The Times has made the enlightened observation that otherwise "good" liberal Democrats can harbor traces of the racist thinking that they regularly decry ("Stark's Idea Is Basically a Racist One," editorial, Aug. 4). Rep. Pete Stark (D-Oakland) showed us a glimpse of that hypocrisy when he suggested that Health and Human Services Secretary Louis Sullivan should hold certain political views (i.e., Stark's) because of his race. The Times countered with the sensible and unchallengeable dictum that "the notion that skin color, religion, ethnic origin or sex obliges a person to hold particular ideas is as hurtful as any other racist idea."
But could The Times be displaying some of that same hypocrisy? In the editorial immediately above the one about Stark The Times implies that Latino and black voters should hold certain corporate political views ("Only the Supervisors Had No Case").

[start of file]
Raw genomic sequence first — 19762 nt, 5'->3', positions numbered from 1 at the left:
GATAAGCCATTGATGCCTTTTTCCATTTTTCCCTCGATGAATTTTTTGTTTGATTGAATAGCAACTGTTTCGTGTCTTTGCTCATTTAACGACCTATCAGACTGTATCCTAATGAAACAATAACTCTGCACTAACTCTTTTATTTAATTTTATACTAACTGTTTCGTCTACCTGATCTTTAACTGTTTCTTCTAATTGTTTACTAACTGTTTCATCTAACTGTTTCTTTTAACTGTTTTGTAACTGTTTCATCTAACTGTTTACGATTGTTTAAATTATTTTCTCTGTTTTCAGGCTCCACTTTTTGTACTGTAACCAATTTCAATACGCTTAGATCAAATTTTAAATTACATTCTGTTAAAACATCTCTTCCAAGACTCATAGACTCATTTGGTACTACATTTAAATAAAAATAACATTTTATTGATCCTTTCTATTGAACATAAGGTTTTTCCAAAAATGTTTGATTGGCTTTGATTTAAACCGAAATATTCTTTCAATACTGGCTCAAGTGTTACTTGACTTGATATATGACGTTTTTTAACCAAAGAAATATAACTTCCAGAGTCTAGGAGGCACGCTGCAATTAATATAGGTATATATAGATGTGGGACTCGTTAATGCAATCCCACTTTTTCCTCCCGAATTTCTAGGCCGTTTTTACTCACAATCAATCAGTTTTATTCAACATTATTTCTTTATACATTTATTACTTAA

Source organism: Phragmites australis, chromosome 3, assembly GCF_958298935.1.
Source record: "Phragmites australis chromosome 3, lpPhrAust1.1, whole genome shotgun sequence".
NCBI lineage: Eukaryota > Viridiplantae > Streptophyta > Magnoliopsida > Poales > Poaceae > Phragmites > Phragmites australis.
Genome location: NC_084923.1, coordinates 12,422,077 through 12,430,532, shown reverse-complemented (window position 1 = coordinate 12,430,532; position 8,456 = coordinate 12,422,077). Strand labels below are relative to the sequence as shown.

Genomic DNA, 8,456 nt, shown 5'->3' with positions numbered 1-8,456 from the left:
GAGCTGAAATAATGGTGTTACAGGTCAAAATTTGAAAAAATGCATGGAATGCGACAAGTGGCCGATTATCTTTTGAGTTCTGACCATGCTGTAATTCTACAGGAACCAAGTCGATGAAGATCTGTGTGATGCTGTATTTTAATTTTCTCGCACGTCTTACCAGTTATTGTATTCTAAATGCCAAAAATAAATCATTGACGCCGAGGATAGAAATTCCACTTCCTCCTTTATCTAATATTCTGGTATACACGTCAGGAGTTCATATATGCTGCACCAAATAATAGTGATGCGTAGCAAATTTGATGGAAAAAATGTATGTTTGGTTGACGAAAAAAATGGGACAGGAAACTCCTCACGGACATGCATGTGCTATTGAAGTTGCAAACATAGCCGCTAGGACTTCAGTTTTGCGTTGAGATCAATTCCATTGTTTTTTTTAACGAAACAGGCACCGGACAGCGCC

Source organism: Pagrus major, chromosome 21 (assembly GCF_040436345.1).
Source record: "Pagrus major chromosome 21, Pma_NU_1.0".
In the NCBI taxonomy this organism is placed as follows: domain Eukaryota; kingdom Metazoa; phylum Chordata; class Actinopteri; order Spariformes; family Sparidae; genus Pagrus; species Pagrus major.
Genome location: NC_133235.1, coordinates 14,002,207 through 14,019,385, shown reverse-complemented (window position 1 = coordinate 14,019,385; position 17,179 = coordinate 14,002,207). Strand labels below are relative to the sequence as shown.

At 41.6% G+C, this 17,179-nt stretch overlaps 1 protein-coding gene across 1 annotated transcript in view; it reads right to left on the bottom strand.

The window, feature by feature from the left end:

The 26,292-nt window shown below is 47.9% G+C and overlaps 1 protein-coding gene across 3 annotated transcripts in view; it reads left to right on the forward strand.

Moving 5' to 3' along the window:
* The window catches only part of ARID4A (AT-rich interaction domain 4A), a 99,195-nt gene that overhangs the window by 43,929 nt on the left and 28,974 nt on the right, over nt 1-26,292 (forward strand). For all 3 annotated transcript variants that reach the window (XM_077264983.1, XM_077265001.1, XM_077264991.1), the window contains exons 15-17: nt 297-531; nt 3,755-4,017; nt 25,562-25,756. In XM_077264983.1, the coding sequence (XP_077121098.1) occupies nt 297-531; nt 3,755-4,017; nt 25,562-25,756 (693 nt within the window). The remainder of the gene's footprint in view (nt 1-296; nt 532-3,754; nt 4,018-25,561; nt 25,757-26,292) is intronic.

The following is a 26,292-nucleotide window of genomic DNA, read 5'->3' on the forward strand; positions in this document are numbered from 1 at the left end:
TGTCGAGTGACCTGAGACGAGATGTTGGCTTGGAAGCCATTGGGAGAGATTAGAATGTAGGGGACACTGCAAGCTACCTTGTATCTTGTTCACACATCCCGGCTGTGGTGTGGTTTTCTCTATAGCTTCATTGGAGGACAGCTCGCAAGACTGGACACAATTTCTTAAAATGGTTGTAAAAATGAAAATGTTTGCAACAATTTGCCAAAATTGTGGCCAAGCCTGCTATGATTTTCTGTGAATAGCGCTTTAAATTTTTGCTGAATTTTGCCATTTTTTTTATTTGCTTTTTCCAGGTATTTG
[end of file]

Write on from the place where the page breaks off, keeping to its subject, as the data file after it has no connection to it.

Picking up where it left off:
The Times buys into the dangerous belief that Los Angeles County supervisorial districts are "discriminatory" because they "dilute" Latino voting strength. How can one speak of an ethnic group's "voting strength" without presuming that all members of that group share the same political views? Indeed, how can The Times (and others) speak of the need for a Latino supervisor without adopting the belief that a Latino supervisor (and only a Latino supervisor) will vote in a way acceptable to the "Latino community"? Such thinking leads to frightening conclusions, such as the necessity of only white elected officials in predominantly white districts.
The case for redistricting on the basis of ethnicity rests atop the same swamp of insidious racism that has seeped into Stark's rhetoric. How can The Times possibly denounce one while endorsing the other? The Times (and everyone else) should try to reconcile these positions.
STEVE D. BOILARD